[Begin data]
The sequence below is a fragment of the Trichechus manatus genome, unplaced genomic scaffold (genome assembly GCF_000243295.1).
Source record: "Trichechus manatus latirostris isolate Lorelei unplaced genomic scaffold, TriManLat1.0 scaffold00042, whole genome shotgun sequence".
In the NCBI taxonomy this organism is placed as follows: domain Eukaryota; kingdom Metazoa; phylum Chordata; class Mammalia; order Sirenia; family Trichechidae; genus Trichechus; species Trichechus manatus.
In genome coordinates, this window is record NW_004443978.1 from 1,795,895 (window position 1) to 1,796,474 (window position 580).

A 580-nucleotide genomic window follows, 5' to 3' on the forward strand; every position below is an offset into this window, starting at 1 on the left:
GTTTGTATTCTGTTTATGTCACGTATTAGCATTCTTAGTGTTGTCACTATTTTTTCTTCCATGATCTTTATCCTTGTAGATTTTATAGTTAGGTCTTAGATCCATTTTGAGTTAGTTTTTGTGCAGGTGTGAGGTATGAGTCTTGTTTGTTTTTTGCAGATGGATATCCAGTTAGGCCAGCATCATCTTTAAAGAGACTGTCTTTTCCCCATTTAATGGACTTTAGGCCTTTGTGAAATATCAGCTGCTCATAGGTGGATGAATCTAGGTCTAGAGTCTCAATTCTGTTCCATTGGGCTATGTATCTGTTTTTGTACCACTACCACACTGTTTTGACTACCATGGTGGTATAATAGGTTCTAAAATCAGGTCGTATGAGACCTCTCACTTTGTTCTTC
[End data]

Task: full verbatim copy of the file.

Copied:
The sequence below is a fragment of the Trichechus manatus genome, unplaced genomic scaffold (genome assembly GCF_000243295.1).
Source record: "Trichechus manatus latirostris isolate Lorelei unplaced genomic scaffold, TriManLat1.0 scaffold00042, whole genome shotgun sequence".
In the NCBI taxonomy this organism is placed as follows: domain Eukaryota; kingdom Metazoa; phylum Chordata; class Mammalia; order Sirenia; family Trichechidae; genus Trichechus; species Trichechus manatus.
In genome coordinates, this window is record NW_004443978.1 from 1,795,895 (window position 1) to 1,796,474 (window position 580).

A 580-nucleotide genomic window follows, 5' to 3' on the forward strand; every position below is an offset into this window, starting at 1 on the left:
GTTTGTATTCTGTTTATGTCACGTATTAGCATTCTTAGTGTTGTCACTATTTTTTCTTCCATGATCTTTATCCTTGTAGATTTTATAGTTAGGTCTTAGATCCATTTTGAGTTAGTTTTTGTGCAGGTGTGAGGTATGAGTCTTGTTTGTTTTTTGCAGATGGATATCCAGTTAGGCCAGCATCATCTTTAAAGAGACTGTCTTTTCCCCATTTAATGGACTTTAGGCCTTTGTGAAATATCAGCTGCTCATAGGTGGATGAATCTAGGTCTAGAGTCTCAATTCTGTTCCATTGGGCTATGTATCTGTTTTTGTACCACTACCACACTGTTTTGACTACCATGGTGGTATAATAGGTTCTAAAATCAGGTCGTATGAGACCTCTCACTTTGTTCTTC